2022-07 Raynors HCA Auction
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This lot is closed for bidding. Bidding ended on 7/15/2022
A complete and authentic issue of The Gentleman’s Magazine, December 1773, 48pp., disbound, VG. An extraordinary letter written by B. Franklin, Agent for the House of Representatives of the Massachusetts Bay, Craven-street , Dec. 25, 1773, running 7/8 column.“Finding that two Gentlemen have been unfortunately engaged in a Duel, about a transaction and its circumstances of which both of them are totally ignorant and innocent, I think it incumbent on me to declare..... that I alone am the person who obtained and transmitted to Boston the letters in question. Mr. W. could not communicate them, because they were never in his possession; and, for the same reason, they could not be taken from him by Mr. T- They were not of the nature of “private letters between friends:” They were written by public officers to persons in public station, on public affairs, and intended to procure public measures; they were therefore handed to other public persons who might be influenced by them to produce those measures: Their tendency was to incense the Mother Country against her Colonies, and, by the steps recommended, to widen the breach, which they effected. The chief Caution expressed with regard to Privacy, was, to keep their contents from the Colony Agents, who the writers apprehended might return them, or copies of them, to America. That apprehension was, it seems, well founded; for the first Agent who laid his hands on them, thought it his duty1 to transmit them to his Constituents.” The Hutchinson Letters affair was an incident that increased tensions between the colonists of the Province of Massachusetts Bay and the British government prior to the American Revolution. In June 1773, letters written several years earlier by Thomas Hutchinson and Andrew Oliver, who were governor and lieutenant governor of the province at the time of their publication, were published in a Boston newspaper. The content of the letters was propagandistically claimed by Massachusetts radical politicians to call for the abridgement of colonial rights, and a duel was fought in England over the matter. The affair served to inflame tensions in Massachusetts, where the implementation of the 1773 Tea Act was met with resistance that culminated in the Boston Tea Party in December 1773. The response of the British government to the publication of the letters served to turn Benjamin Franklin, one of the principal figures in the affair, into a committed Patriot. In England, speculation ran rampant over the source of the leak. William Whately accused John Temple of taking the letters, which Temple denied, challenging Whately to a duel. Whately was wounded in the encounter in early December 1773, but neither participant was satisfied, and a second duel was planned. In order to forestall that event, Franklin on Christmas Day published a letter admitting that he was responsible for the acquisition and transmission of the letters, to prevent "further mischief". He justified his actions by pointing out that the letters had been written between public officials for the purpose of influencing public policy. In the Privy Council hearing concerning Hutchinson's fate, in which the aftermath of the Boston Tea Party was also discussed, Franklin stood silently while he was lambasted by Solicitor General Alexander Wedderburn for his role in the affair. He was accused of thievery and dishonor, and called the prime mover in England on behalf of Boston's radical Committee of Correspondence. The Board of Trade dismissed Franklin from his post as colonial Postmaster General.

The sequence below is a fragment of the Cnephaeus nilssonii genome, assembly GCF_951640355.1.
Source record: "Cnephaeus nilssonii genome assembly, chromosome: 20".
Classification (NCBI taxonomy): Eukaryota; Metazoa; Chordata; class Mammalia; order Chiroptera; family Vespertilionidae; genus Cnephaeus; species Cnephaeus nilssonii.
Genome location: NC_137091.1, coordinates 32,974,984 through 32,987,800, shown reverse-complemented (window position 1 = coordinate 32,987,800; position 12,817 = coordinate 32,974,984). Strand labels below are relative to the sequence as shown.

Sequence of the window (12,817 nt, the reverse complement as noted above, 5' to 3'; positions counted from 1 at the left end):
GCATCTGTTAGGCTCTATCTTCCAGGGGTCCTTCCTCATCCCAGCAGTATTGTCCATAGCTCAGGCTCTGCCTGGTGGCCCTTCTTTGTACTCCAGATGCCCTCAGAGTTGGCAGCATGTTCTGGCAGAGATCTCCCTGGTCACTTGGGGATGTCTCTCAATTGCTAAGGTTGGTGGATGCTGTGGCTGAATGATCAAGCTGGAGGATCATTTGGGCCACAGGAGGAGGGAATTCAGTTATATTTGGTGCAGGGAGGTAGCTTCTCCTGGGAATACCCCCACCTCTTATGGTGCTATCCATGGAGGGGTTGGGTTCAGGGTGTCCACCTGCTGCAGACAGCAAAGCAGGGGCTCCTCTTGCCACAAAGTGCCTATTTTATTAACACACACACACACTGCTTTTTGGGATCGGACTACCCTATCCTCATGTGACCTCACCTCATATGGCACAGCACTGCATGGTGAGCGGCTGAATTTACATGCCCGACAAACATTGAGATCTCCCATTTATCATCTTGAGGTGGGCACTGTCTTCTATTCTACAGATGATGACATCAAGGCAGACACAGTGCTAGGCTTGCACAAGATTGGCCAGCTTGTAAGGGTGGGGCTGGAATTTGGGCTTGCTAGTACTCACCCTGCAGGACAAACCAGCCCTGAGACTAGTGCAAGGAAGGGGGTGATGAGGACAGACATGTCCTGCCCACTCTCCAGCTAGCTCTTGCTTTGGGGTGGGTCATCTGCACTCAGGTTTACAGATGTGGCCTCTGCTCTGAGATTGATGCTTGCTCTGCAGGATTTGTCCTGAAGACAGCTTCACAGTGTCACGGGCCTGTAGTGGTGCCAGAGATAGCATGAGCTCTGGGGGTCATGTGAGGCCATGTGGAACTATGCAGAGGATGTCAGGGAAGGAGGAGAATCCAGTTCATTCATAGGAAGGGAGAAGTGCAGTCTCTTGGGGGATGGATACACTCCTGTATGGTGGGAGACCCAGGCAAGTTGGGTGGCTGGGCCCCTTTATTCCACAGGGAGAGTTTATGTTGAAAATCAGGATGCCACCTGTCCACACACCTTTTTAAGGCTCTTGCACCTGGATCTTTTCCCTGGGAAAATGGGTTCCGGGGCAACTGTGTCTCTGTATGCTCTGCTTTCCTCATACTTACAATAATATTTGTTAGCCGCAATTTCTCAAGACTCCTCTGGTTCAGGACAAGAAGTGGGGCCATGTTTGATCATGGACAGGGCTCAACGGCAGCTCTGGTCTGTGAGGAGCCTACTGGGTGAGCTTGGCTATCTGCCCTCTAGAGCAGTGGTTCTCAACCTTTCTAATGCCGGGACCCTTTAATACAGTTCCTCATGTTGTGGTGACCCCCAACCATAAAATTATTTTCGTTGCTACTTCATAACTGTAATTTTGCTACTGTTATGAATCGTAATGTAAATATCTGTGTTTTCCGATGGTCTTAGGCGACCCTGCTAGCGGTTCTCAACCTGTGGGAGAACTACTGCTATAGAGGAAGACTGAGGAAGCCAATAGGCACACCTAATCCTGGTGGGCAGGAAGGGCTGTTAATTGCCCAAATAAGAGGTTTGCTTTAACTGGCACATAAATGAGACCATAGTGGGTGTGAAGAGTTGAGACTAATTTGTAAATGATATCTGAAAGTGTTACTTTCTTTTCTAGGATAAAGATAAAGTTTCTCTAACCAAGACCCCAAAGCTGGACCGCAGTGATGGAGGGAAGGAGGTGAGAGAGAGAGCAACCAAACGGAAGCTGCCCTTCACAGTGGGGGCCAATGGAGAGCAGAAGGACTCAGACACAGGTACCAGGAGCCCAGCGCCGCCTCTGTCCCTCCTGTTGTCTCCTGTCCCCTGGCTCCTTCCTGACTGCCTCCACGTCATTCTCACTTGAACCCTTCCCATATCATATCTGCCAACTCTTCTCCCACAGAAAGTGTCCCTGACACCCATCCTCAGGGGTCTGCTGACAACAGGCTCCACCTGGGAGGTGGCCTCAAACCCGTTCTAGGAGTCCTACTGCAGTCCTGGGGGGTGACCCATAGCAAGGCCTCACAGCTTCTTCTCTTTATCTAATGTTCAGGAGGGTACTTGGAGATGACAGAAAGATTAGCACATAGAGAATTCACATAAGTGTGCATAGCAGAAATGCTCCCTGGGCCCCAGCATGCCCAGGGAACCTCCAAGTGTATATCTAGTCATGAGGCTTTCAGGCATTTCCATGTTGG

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Benjamin Franklin’s Leak Causes a Duel and Ultimately Franklin’s Removal as Postmaster General

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Current Bidding
Minimum Bid: $150.00
Final prices include buyers premium.: $195.00
Estimate: $300 - $500
Auction closed on Saturday, July 16, 2022.
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